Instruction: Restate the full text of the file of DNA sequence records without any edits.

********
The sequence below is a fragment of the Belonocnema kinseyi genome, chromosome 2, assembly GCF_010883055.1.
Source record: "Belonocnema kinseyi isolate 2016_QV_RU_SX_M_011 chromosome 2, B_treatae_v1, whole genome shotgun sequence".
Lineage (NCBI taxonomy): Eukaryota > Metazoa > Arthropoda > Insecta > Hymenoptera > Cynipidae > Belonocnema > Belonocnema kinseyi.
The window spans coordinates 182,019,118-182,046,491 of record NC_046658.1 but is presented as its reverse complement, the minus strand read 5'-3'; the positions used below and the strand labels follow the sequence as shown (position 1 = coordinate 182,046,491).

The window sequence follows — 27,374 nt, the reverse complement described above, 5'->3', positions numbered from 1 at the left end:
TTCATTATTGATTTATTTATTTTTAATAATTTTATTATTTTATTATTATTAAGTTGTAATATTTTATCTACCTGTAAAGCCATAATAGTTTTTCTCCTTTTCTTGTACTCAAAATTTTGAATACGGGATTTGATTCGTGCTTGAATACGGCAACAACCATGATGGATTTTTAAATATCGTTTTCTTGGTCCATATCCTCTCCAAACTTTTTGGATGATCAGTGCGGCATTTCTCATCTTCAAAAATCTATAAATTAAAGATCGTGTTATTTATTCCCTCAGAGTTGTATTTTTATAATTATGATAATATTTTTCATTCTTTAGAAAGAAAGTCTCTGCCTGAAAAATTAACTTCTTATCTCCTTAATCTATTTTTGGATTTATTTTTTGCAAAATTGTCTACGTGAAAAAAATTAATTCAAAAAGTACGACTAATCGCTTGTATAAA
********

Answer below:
The sequence below is a fragment of the Belonocnema kinseyi genome, chromosome 2, assembly GCF_010883055.1.
Source record: "Belonocnema kinseyi isolate 2016_QV_RU_SX_M_011 chromosome 2, B_treatae_v1, whole genome shotgun sequence".
Lineage (NCBI taxonomy): Eukaryota > Metazoa > Arthropoda > Insecta > Hymenoptera > Cynipidae > Belonocnema > Belonocnema kinseyi.
The window spans coordinates 182,019,118-182,046,491 of record NC_046658.1 but is presented as its reverse complement, the minus strand read 5'-3'; the positions used below and the strand labels follow the sequence as shown (position 1 = coordinate 182,046,491).

The window sequence follows — 27,374 nt, the reverse complement described above, 5'->3', positions numbered from 1 at the left end:
TTCATTATTGATTTATTTATTTTTAATAATTTTATTATTTTATTATTATTAAGTTGTAATATTTTATCTACCTGTAAAGCCATAATAGTTTTTCTCCTTTTCTTGTACTCAAAATTTTGAATACGGGATTTGATTCGTGCTTGAATACGGCAACAACCATGATGGATTTTTAAATATCGTTTTCTTGGTCCATATCCTCTCCAAACTTTTTGGATGATCAGTGCGGCATTTCTCATCTTCAAAAATCTATAAATTAAAGATCGTGTTATTTATTCCCTCAGAGTTGTATTTTTATAATTATGATAATATTTTTCATTCTTTAGAAAGAAAGTCTCTGCCTGAAAAATTAACTTCTTATCTCCTTAATCTATTTTTGGATTTATTTTTTGCAAAATTGTCTACGTGAAAAAAATTAATTCAAAAAGTACGACTAATCGCTTGTATAAA